A Los Angeles City Council committee approved a historic-cultural monument designation for Liberty Park and Beneficial Plaza in Koreatown Tuesday, siding with a group of neighborhood activists who have been trying to save the property’s open green space since its owner announced a plan to build a 36-story tower at the site.
Liberty Park and Beneficial Plaza at 3700 Wilshire Blvd. includes an 11-story office tower and 2.5-acre park which is located on private land but was dedicated for public use when the site was opened in 1967 by the Beneficial Standard Life Insurance Co., which occupied the building until 1985.
The group Save Liberty Park formed after the site’s owner, Jamison Properties, announced a plan to build the tower on the site of Liberty Park while keeping the existing office tower intact. Save Liberty Park members argue that despite the space being on private property it has served as a vital public corridor in the neighborhood, which has few open green spaces.
Annette Van Duren of Save Liberty Park, who filed the application seeking the monument status for the property, said, “Koreatown residents, myself included, have long valued this cultural landscape as a community asset. While it is private property, it is a cherished historic place on busy Wilshire Boulevard that continues to enhance the aesthetics of Koreatown.”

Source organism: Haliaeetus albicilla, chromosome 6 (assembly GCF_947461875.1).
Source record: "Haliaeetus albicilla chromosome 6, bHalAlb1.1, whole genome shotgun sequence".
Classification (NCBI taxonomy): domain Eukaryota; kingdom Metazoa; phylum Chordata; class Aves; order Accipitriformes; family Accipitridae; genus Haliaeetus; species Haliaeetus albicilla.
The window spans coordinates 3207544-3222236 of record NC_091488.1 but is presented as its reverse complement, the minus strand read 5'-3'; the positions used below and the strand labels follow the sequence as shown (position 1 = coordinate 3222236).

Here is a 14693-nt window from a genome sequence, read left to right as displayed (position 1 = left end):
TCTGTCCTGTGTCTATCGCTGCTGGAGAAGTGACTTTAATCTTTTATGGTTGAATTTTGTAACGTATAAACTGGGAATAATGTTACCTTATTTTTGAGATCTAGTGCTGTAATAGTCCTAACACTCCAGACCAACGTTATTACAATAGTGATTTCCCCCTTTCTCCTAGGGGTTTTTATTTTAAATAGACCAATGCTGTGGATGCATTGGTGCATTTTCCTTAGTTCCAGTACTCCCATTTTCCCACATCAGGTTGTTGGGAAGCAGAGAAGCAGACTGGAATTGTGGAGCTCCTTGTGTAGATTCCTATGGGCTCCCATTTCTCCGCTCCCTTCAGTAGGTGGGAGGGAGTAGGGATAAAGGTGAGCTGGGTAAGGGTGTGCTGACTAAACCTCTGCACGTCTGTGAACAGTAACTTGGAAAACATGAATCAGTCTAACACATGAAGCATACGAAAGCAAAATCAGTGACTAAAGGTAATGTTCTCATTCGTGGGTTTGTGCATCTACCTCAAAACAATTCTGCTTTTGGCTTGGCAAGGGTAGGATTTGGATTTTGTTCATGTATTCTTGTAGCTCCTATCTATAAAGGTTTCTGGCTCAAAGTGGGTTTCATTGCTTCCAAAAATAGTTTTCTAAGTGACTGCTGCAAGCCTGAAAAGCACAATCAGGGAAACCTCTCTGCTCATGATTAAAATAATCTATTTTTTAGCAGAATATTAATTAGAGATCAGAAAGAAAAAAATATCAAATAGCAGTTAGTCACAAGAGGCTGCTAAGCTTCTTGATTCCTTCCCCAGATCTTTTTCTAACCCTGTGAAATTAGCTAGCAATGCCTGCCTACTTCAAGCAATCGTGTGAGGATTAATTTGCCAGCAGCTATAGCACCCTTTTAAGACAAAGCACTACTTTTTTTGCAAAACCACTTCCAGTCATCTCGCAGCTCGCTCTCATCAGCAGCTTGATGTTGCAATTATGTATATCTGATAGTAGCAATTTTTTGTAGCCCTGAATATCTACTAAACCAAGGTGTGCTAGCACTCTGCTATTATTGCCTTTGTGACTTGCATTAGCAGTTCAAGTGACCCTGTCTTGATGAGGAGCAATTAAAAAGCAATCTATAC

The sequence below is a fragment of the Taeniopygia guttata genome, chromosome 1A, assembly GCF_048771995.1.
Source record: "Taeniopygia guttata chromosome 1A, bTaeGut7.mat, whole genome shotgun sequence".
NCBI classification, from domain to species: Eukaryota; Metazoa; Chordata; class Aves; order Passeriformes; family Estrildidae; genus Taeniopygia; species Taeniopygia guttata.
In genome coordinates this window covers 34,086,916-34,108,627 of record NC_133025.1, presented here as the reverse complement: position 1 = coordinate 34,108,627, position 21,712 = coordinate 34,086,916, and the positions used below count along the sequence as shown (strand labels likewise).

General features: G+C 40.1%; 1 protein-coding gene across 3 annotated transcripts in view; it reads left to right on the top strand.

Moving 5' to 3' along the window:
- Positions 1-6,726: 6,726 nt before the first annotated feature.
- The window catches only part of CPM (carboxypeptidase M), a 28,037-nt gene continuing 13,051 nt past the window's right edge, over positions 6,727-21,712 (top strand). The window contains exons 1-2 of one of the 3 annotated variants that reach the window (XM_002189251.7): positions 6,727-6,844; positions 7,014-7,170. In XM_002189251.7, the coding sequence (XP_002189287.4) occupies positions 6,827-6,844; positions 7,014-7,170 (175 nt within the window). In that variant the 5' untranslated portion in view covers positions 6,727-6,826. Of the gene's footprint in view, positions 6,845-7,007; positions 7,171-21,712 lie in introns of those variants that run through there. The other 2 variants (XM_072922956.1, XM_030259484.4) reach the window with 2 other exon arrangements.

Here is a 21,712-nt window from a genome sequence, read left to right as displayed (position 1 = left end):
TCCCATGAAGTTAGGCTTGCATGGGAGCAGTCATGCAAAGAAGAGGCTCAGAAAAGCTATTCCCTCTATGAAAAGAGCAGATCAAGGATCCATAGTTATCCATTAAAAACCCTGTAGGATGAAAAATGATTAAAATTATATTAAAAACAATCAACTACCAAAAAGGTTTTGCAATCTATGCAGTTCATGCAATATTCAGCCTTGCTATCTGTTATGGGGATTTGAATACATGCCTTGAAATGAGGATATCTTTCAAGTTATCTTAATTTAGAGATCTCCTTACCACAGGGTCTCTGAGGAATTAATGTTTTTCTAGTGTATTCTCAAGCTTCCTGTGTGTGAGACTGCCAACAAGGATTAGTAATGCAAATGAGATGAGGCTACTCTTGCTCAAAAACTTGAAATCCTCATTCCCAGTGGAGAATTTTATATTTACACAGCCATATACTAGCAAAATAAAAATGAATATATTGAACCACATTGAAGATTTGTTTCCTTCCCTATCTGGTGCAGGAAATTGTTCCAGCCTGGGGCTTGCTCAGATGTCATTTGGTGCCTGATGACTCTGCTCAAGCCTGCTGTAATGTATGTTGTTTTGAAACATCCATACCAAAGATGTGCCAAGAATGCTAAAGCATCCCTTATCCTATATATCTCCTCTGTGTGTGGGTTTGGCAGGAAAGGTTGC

No one from Jamison Properties spoke at the committee meeting.
When Liberty Park opened in 1967, the concept of dedicating private corporate property as community open space, particularly on a major commercial corridor such as Wilshire Boulevard, was unprecedented, according to the City Planning Department.
The Planning and Land Use Management Committee approved the application. If approved by the full City Council, the monument designation would delay the park’s destruction for at least for one year while preservation options are considered.
The committee agreed with the Cultural Heritage Commission that the park and building should be preserved for several reasons, including that the site “reflects the broad cultural, economic, or social history of the nation, state, or community” for its association with the post-World War II development of the Wilshire Center business district, and that it reflects local discourse on the value of community open space during the height of postwar commercial development in Los Angeles.
The Cultural Heritage Commission also found that Beneficial Plaza and Liberty Park “embodies the distinguishing characteristics of an architectural- type specimen, inherently valuable for study of a period, style or method of construction as an excellent example of a Late-Modern architectural style office tower.”
The commission also found that Beneficial Plaza and Liberty Park is “a notable work of a master builder, designer, or architect whose individual genius influenced his or her age” as a significant work of prominent architects Gordon Bunshaft and Edward Charles Bassett of the architecture firm Skidmore, Owings & Merrill, and an excellent example of a designed landscape by noted landscape architect Peter Walker of the landscape architecture firm Sasaki, Walker & Associates.
–City News Service
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